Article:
Finally, also contrary to custom, the Irish were not "black slaves in white skin." Akenson rejects a lazy Marxist superstructure thrust upon the quicksands of historical certainty. Nearly every tale he tells challenges 'fact'. Barbados may have been unpleasant, but freedom awaited those even if convicted or indentured, which was more than their African and Indian counterparts could expect. Akenson never lets us escape the uncomfortable legacy of the Irish throughout worlds, New perhaps more often than Old: they were happily as much victimisers as they were victims on behalf of British Civilisation as We Know It. Montserrat--where briefly an Irish-dominated 'republic' showed no less mercy towards its darker inhabitants from its sunburned social climbers--and the other slave-dominated Caribbean islands provide a particularly rueful surfeit of plenty to back up this claim. Republicans, throughout these pages, often turn coats rapidly, and more often than not find England a convenient refuge after their activism ceases. More than one family tree hides both those judged heroes as well as those who later generations would call traitors. Akenson insists that no Irish truism as to loyalty on either side of the divides long built can remain impervious to the steady nudge of the historian's trowel beneath these sectarian and ideological facades. Religion and ideology prove more flags of convenience than banners for processions when genealogies are scrutinised. The Irish had the comparative luxury in those harsh early modern centuries of a choice to leave their island hell for an island less romanticised but more profitable for many gamblers and chancers--those willing to manipulate the slave economy, rig the sugar or pirate trades, and spin its imperialist wheels and capitalist roulette to their advantage.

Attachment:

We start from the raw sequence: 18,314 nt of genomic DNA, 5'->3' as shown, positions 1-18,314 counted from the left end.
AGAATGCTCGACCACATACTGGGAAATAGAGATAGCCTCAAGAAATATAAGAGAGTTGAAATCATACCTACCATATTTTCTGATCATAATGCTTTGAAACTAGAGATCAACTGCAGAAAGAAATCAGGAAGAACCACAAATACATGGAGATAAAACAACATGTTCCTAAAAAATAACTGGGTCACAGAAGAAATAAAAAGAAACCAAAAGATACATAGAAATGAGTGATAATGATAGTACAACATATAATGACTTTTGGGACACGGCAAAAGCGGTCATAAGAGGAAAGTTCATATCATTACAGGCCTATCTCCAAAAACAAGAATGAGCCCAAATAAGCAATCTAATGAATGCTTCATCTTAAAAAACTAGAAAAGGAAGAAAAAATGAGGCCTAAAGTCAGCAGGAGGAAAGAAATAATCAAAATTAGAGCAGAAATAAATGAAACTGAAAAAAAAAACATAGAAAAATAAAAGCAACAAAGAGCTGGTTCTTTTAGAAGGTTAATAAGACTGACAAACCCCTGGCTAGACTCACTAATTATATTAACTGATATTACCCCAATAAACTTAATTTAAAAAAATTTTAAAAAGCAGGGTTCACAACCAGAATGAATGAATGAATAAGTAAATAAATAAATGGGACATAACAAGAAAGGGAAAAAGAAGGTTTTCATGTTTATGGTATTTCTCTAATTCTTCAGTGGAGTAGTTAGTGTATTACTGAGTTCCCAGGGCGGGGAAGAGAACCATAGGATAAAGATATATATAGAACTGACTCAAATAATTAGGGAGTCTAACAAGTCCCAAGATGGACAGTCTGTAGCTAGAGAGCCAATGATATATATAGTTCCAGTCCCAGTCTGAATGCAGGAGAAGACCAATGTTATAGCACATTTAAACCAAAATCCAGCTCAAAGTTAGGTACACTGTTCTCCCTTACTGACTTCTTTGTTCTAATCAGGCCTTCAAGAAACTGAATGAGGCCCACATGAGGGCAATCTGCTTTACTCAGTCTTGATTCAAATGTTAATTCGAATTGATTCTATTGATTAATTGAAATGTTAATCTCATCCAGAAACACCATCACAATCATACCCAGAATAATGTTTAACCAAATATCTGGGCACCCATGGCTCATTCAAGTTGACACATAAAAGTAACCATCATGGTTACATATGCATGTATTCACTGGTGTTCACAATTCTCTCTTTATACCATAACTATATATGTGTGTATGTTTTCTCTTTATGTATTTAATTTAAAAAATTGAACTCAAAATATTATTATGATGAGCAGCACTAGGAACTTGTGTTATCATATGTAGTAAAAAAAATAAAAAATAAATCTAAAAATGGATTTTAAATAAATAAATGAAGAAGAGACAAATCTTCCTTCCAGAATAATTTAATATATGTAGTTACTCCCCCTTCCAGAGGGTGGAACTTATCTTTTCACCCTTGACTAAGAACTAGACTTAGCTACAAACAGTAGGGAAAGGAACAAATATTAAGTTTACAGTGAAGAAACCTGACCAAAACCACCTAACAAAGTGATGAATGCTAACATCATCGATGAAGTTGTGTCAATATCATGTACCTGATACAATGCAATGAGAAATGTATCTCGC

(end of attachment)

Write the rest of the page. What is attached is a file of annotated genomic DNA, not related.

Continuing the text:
That is, the Irish may have been driven to emigrate through undoubted hard times and few prospects, but few went unwillingly, and far more left with little regret as they sailed as close as Liverpool or as far away as the antipodes. Even the convicts shipped off for political reasons, Akenson argues, constituted only about 1.5% of those transported to Australia; the ODC's, moreover, were far more often indecent if all too ordinary: careerist criminals the norm rather than doe-eyed innocents trussed and tossed for stealing a loaf of bread.

If this was all, it could have been expressed in far fewer pages. This book took me about 10 nights of quite a lot of free time to finish; and I admit I did read quickly. The pace, luckily, prevents you from nodding off, and the bite-size slices of his history encourage nibbling. Akenson has a like it or leave it narrative style. The book did not weary me except in propping up its considerable bulk. I can't, however, award this less than a rare five stars. This quirky compilation creates rhythms that invade my reveries.

Happily, no mean feat in these days of expensive productions from university presses, this (Montreal/Kingston-printed McGill-Queen's UP/London, Granta Books) offering provides great value for the money. Yes, perhaps if I was editor I might dare to excise a couple of hundred pages. But, as I am sure Akenson himself asserted, which pages to be cut would be debated and deflected eloquently by their creator.